Comcast And Customer Disservice
Your innocent cable modem is the subject of a court battle. It's fate may be decided today. The U.S. Supreme Court is hearing arguments to determine whether cable Internet service is a "telecommunications service," which would mean cable broadband providers have to open up and allow competition in the same way the telephone companies have had to, or an "information service," the FCC's preferred definition, which means the Comcasts of the world are safe from competition.
"Comcast safe from competition" is a terrifying phrase to me. In the world of customer service, there's poor customer service, there's bad customer service, there's inept customer service, and then there's Comcast, which should get its own special category.
I recently moved into Comcast territory. My Internet service, and therefore my phone, is dependent upon my Comcast broadband service. Every time I have trouble with a bill, or a problem, I groan in despair. Just trying to get a human who knows anything within the morass that is Comcast customer disservice is akin to climbing Mount Everest in high heels. Getting them to acknowledge my account number takes three agents, two disconnects, one hangup, a lot of busy signals and 10 additional blood pressure points. I've actually read them my account number off my bill and had agents say, "I'm sorry, that's not a Comcast account number. That's OLD Comcast." Great. Then is it OK if I don't pay my bill? My local Comcast office's phone number has been permanently busy for rougly five years, and the office hours are "From Whenever We Feel Like It A.M. To Five Minutes Before You Get There P.M."
I never thought I'd be nostalgic for Cablevision (my former provider), but there it is...Cablevision, I miss you.
Cable Modem By Any Other Name ...Open Access And FCC Jurisdiction At Stake In Court Case
On Tuesday, the U.S. Supreme Court will hear the Federal Communications Commission's appeal of a decision by the Ninth Circuit Court of Appeals as to whether cable modems are a "telecommunications service" or an "information service." The appeals court ruled in October 2003 that cable modems are akin to telecommunications providers, which meant that they would have to open their lines to rival Internet service providers.
The big question here is not so much what is a cable modem, but who gets to decide what a cable modem is. The appeals court had followed its own earlier interpretation of the federal statute, the Telecommunications Act. In the interim, however, the FCC had issued in 2002 a "declaration" that cable modem service should be considered an information service, which freed the big cable companies like Time Warner and Comcast from the all-comers obligation that applies to telecommunications providers such as SBC Communications and Verizon Communications.
The FCC says the courts should "defer" to its interpretation of the law because of its "expertise."
The Internet service providers who prevailed in the Ninth Circuit say that the FCC has no particular expertise and that the rule that normally requires deference to an expert agency does not apply to basic definitions or interpretations of statutes. This is especially true where the courts have already ruled, and the agency is essentially trying to reverse that court ruling, the ISPs and consumer groups argue.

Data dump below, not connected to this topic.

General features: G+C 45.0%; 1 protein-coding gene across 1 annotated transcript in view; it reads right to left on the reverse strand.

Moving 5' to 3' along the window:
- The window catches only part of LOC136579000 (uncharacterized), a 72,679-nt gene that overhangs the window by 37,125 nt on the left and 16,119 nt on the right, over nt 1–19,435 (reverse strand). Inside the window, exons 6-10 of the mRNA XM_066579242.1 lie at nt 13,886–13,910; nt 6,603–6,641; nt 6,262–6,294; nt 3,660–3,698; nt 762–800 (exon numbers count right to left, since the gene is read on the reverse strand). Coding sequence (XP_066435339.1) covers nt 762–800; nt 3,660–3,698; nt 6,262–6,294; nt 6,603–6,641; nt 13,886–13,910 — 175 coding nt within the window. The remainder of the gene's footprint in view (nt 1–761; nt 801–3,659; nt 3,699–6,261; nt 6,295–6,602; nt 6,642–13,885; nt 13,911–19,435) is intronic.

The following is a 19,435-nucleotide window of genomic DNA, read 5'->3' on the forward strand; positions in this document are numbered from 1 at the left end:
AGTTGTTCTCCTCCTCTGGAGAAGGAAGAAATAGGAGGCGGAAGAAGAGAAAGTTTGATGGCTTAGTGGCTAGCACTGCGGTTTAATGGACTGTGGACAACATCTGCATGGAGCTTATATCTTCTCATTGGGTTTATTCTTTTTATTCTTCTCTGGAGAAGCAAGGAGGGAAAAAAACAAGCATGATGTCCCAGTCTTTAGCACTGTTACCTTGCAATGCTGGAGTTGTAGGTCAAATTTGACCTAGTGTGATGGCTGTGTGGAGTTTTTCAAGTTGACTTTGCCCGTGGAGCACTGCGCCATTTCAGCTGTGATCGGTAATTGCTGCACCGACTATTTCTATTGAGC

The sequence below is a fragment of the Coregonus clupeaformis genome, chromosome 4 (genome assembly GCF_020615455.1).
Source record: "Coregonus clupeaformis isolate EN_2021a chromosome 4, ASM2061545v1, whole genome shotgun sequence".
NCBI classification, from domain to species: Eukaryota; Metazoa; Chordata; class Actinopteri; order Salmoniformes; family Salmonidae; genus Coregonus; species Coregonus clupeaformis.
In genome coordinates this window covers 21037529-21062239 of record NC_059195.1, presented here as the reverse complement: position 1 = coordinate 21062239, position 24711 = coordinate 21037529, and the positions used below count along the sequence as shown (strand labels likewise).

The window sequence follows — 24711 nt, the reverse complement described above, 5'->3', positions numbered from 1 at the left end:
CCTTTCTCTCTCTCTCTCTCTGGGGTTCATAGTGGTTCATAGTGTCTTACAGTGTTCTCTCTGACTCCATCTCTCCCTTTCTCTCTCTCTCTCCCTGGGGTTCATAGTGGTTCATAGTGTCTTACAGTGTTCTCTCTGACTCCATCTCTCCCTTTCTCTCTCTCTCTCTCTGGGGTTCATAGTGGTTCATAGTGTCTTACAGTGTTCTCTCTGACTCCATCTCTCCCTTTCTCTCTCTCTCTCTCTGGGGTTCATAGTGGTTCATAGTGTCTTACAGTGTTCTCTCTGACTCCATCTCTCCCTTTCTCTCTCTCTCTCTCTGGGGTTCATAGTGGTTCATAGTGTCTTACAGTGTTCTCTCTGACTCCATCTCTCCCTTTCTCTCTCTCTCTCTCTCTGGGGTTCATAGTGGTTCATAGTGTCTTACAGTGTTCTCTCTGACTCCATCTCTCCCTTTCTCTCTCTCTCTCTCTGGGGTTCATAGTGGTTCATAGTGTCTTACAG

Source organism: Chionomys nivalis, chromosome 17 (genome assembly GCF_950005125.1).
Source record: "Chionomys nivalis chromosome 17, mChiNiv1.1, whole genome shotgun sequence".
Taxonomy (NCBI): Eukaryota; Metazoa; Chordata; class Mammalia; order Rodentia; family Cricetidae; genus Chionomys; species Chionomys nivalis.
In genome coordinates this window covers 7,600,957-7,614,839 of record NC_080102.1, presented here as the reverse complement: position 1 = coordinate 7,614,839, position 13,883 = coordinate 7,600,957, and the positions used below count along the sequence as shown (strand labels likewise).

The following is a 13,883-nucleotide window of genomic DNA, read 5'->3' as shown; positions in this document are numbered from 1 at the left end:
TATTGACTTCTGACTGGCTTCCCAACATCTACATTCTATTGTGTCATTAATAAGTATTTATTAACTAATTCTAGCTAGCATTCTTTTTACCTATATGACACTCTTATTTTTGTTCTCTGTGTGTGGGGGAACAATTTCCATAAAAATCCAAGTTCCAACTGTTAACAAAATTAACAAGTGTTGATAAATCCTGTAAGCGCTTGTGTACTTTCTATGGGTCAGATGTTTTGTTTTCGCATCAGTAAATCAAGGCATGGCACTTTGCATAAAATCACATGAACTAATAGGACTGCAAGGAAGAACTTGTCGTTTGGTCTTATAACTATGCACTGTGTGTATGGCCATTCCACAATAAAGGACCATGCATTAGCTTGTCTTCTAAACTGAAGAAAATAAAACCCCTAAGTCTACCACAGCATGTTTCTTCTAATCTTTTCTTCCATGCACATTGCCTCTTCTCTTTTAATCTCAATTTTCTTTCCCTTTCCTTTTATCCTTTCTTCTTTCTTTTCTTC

The consumer groups argue that the appeals court's interpretation would allow more choice and lower prices in the broadband market, as they do in the traditional dial-up ISP market.
Cable companies, though, are eager to be classified "information service" providers, which would mean they would not be required to lease lines to competitor independent ISPs such as Earthlink or Brand X, a Santa Monica, Calif., ISP which filed the original lawsuit. For cable companies, a win in the Supreme Court would also free them from certain service standards and some public utility obligations.
The cable industry has joined forces with the Bush Administration in appealing the Ninth Circuit decision.
In an earlier statement, the Consumers Union said, "The principles of non-discrimination in communications have been a cornerstone of our democracy and dynamic economy since the founding of our republic. Indeed, it is a fundamental part of common law that reaches back to the earliest days of capitalism."
But the ISPs and consumer groups say this principal of deference should not apply where the agency has been inconsistent in its own interpretation of the law and where the agency did not rule at all until after the case got to court.
The Ninth Circuit said that the FCC is not particularly expert in interpreting the statute and the time for its deferring to its expertise had passed. "The judiciary is the final authority on issues of statutory construction," the one judge wrote.
But in their appeal to the Supreme Court, the FCC and the Justice Department say it is up to them. "Congress has delegated to the agency— not the courts of appeals — the primary authority to resolve statutory ambiguities," they argue.
The FCC, of course, has been reversed by appeals courts on important issues numerous times. Part of the reason is that the Telecommunications Act and other statutes it administers have been left by Congress deliberately ambiguous for years. Thus the issue of deference becomes the key to power. It is an issue that has been addressed by the Supreme Court numerous times, but never in a context like this.
Related Tags: supreme court, cable modem, customer service, information service, internet service, service
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